Student Housing Theft Statistics

Posted by Chris O' Rourke on June 23, 2015

Almost 600 miles north and roughly 1,800 miles northeast from New Mexico are the sites of robberies in student housing facilities. The University of Wisconsin-Eau Claire has been the scene of several thefts of change and small items by a thief known as the "Pillowcase Bandit". In Lower Merion, Pennsylvania, broken doors allowed entrance to a thief who took the electronics of the student. Student housing theft at the University of New Mexico hosted the theft of several thousands of dollars worth of jewelry.

In the cases in Wisconsin and Pennsylvania, there is no information on student housing theft prevention attempts by campus authorities. In New Mexico, however, campus authorities are changing keys, escorting personnel into student apartments and asking students to be on hand when maintenance workers enter their apartments. In no case was a security camera, monitored or otherwise, mentioned. They might have prevented the thefts in the first place.

The Numbers

U.S. News reports that the most recent data available for campus crime covers the years between 2010 and 2012. In this report it is noted that only schools receiving federal aid are required to report such crimes. Schools with private funding are not required by law to report crime on campus. The article did not list the numbers; it said the statistics could be found in each school’s profile page online. That leaves us with fragmentary evidence regarding not only real-time crime, but also the need for real-time crime prevention.

Gotcha!

There are literally millions of hits online for college campuses using security cameras. An interesting article discussing the pros and cons of monitored security cameras on campus listed at least six colleges and universities whose students and faculty were glad to have them. While privacy is a matter for legitimate concern, so is campus crime. The sources mentioned in the article gravitated more toward relief for their presence than antagonism over privacy. So the fragmentary evidence discussed above looks like a matter of perspective.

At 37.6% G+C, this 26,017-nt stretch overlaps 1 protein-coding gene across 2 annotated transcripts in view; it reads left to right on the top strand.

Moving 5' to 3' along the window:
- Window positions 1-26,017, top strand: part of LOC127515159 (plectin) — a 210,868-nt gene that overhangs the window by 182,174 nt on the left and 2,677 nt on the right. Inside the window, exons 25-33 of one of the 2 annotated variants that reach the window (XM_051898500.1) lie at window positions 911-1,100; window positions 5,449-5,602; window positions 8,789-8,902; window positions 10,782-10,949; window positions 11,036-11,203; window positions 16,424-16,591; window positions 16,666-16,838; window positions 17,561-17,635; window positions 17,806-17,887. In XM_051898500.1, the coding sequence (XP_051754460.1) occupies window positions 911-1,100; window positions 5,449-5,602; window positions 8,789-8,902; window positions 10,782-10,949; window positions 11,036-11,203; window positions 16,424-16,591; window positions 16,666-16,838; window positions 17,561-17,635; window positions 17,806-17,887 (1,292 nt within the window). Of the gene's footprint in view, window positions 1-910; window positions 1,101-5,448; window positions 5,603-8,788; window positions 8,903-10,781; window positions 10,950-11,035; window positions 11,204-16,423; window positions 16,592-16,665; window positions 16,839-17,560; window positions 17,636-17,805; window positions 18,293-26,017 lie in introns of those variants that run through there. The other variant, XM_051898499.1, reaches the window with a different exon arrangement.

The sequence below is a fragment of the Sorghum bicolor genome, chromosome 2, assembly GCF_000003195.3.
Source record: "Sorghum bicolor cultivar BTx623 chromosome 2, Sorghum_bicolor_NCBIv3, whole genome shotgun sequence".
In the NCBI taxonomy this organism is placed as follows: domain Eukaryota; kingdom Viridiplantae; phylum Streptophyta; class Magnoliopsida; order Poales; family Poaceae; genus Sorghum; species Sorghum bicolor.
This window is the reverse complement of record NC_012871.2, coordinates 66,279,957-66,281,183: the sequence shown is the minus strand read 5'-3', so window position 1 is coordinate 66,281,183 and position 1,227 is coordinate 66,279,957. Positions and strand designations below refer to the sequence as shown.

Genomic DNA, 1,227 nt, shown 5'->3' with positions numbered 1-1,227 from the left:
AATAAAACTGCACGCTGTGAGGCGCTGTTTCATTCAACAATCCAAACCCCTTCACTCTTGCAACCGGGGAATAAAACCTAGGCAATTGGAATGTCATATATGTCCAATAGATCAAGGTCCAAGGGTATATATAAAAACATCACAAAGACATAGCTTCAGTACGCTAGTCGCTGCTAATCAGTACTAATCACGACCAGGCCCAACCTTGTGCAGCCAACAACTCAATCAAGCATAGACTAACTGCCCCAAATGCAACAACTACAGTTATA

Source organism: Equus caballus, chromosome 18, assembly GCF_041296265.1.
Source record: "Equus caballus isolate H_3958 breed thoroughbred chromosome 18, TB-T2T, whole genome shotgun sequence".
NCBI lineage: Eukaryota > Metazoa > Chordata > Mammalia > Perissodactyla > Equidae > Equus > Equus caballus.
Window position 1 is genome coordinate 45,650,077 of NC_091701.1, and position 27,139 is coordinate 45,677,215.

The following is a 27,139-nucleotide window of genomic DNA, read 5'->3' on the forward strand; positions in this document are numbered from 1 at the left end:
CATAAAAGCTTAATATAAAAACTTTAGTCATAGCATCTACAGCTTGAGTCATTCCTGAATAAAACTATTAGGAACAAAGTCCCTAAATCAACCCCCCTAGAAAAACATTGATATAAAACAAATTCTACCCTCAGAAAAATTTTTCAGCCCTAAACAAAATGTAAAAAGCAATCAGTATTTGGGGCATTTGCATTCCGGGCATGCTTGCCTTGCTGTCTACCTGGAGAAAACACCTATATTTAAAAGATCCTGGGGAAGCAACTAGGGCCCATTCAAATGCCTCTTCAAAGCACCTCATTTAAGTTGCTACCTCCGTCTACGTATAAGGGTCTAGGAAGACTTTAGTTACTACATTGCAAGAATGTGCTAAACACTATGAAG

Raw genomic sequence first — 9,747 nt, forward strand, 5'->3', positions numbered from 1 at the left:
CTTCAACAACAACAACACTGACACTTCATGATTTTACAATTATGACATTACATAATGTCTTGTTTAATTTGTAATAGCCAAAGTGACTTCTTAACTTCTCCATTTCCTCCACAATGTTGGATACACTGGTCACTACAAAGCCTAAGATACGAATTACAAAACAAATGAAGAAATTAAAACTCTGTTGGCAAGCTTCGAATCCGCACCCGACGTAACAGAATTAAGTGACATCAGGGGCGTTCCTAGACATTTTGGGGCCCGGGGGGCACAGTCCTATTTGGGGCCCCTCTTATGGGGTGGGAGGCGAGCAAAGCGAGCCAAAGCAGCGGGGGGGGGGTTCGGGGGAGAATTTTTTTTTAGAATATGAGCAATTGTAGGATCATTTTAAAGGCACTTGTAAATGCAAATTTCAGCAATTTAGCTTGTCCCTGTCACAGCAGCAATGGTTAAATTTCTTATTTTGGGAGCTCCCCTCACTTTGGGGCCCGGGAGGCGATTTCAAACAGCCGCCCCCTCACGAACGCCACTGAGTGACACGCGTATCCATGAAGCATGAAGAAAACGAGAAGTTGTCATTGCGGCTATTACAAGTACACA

Need for Live Monitoring

These universities are not clients of Stealth Monitoring. College crime is increasing. Personal assaults as well as robberies are a matter for concern on colleges and universities across the country. Young people are vulnerable. Only a small percentage of colleges and universities use monitored security cameras.

Young people deserve a safe and secure setting for their higher learning. Stealth Monitoring is the leader in live video surveillance with over 9,000 watched cameras. We specialize in proactive and intelligent live video monitoring that can significantly improve threat protection and police response to your campus. Please contact us for more information on how Stealth can help protect your students. Visit our web site for videos that show criminals being apprehended.

Posted in: Crime Prevention